Archive | March, 2011

Play Reading

28 Mar

Reading playscripts is often a requirement in my line of work. I have to read scripts from students, from other playwrights. There’s an art to reading scripts. You need to be able to visualise, vividly, all the spaces in between. Creating a script is not just telling a story, this is why we are playWRIGHTS and not playWRITES – we are crafting and manufacturing an experience.

The script is the seed. The script needs to contain everything else. As a playwright, reading scripts should be mandatory – learning how to interpret meaning, seeing how the masters succeed. If you are not a playwright, reading scripts should be mandatory: they allow your mind to soar.

Every now and again, I get to read a script for pure pleasure. One such script was Complicite‘s “A Disappearing Number”. I reviewed that script, and sadly the review couldn’t run – and so I place it here:

“Reading a playscript is an art in itself. You become part of the text, creating the landscapes and action in your mind, clocking the entrances and exits, at once player and audience.  Complicite’s “A Disappearing Number” is a breathtaking work. It’s about mathematics. And dying. And living. The infinite, and the end.  This playscript will show you glimpses of the universe, will take you to India, and will also make you take a look at your own life. Every now and again a text comes along which breathes new life into us: this is that text. Become a part of it.”


Why I’m not that WTF about the LOL and OMG issue

26 Mar

So, this week, OED added LOL and OMG to its list of “real words”. I can’t really recall when people started saying “LOL” out loud. I have a bit of an aversion to Lol, there are very few people who I feel use it well, both on and offline.

But I’m glad that they are in OED, because what it means is that we are reflecting the evolution of language. As with all else, language is not a static concept. It is a living thing, it lives in the mouths of those who speak it.

This is Chaos Theory in action – any living thing must exist on the edge of Chaos. You move too quickly, you fall over the edge and you die. Move too slowly, you stagnate, and you die.

LOL and OMG may indeed be the VERY edge of chaos, but it’s a good place for our language to be going. When Belieber hits the OED, that’s when I’ll scream armageddon and hit the emergency chocolate stores.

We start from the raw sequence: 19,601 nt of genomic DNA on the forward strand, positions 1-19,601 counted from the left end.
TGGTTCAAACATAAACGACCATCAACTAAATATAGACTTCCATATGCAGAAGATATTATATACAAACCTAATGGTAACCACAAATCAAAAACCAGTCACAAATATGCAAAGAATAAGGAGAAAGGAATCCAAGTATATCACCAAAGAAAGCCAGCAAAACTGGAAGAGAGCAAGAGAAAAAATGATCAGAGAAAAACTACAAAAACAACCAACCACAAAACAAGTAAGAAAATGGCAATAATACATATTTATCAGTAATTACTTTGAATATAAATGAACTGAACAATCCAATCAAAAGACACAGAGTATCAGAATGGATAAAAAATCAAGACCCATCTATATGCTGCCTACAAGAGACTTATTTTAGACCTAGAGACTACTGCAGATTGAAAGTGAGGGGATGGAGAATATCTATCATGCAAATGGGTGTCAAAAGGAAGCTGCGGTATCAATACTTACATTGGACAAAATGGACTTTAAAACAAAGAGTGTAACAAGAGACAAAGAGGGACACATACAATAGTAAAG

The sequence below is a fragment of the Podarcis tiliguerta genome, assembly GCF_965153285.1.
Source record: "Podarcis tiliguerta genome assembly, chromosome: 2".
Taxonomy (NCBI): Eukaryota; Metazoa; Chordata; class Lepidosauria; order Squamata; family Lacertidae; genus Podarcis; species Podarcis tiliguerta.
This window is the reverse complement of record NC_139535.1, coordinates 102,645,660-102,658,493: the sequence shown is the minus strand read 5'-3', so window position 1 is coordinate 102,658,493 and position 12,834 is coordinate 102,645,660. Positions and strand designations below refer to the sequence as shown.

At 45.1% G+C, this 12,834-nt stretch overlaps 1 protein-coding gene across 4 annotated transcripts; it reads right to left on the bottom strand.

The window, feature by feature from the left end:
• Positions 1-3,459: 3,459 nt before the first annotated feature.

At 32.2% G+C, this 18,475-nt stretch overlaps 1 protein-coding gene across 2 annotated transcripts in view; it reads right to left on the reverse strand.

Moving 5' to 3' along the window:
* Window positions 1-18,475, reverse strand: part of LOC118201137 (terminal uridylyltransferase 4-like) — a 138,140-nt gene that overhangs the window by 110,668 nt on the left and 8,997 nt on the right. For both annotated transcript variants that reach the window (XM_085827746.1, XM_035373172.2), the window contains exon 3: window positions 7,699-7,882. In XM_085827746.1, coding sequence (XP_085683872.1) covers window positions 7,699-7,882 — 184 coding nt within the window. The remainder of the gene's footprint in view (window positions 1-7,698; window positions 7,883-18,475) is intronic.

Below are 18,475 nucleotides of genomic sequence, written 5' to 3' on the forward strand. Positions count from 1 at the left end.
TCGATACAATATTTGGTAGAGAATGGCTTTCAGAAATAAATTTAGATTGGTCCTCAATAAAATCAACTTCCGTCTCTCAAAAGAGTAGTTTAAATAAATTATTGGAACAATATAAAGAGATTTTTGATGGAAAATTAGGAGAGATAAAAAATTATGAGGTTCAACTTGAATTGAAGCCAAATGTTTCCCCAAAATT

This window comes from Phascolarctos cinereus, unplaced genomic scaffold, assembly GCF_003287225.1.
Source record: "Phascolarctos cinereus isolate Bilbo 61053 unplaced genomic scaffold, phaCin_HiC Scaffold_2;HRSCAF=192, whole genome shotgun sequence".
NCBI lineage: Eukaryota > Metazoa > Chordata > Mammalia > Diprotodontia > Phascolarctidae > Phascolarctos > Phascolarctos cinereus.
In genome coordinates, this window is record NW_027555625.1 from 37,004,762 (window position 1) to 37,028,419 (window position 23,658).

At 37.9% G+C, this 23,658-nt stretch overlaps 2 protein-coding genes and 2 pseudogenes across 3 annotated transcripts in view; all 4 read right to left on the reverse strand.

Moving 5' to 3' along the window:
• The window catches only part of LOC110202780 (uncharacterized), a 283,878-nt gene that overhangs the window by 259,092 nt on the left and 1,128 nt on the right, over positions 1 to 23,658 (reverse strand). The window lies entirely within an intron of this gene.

Apostrophe in sixty seconds

24 Mar

I officially lost my YouTube upload virginity today when I posted my lessonpod for PANSA’s CTLive1.0 Festival. Using a little powerpoint, the ever awesome Audacity, my trick up the sleeve CamStudio, and good ‘ol Windows MovieMaker, I managed to make sixty seconds of grammatically correct silliness. FAR too much fun – the grammar ninja may strike again soon!

(For some reason the text looks a little fuzzy if I embed it here – I’m sure it’s me doing something silly, will try and work it out!)

Taking ownership

22 Mar

It seems fitting that in the week of the ctlive1.0 festival, news should come from one of my all time favourite blogs, Technology and the Arts, that ticketing has come to Facebook.

Take a moment to think about that. That is a game changer. The technology enables you to sell tickets to your event, from within facebook. People never leave. Just when Facebook events were becoming the biggest joke on the internet, with a lower recorded success rate than cold calling, they have been saved from oblivion. Being able to sell tickets is relevant, meaningful. And it puts the power directly in the hands of the arts organisations.

It allows you to capitalise, right there and then, on that relationship you’ve been building. That’s big. That’s like monetising your blog. Here we go everybody: it’s time to make a business.






Here are some things you can do right now

16 Mar

So, I’m knackered, but since a lot of people responded to me via email yesterday, I thought I’d continue to ride this wave by offering you some suggestions of what you could do, and pointing you  to the awesome wonder of what Imogen Heap is doing right now.

Playwrights. Where are you looking for opportunities? Or even before that: what are you writing? One of my favourite stories is of the writer who asked Pieter Dirk Uys for money to write a play. Dirk Uys sent them a pen and a pad, and told them to be in touch again once they’d written it. Where are you submitting your plays? Are you listed? Do you have monologues out there?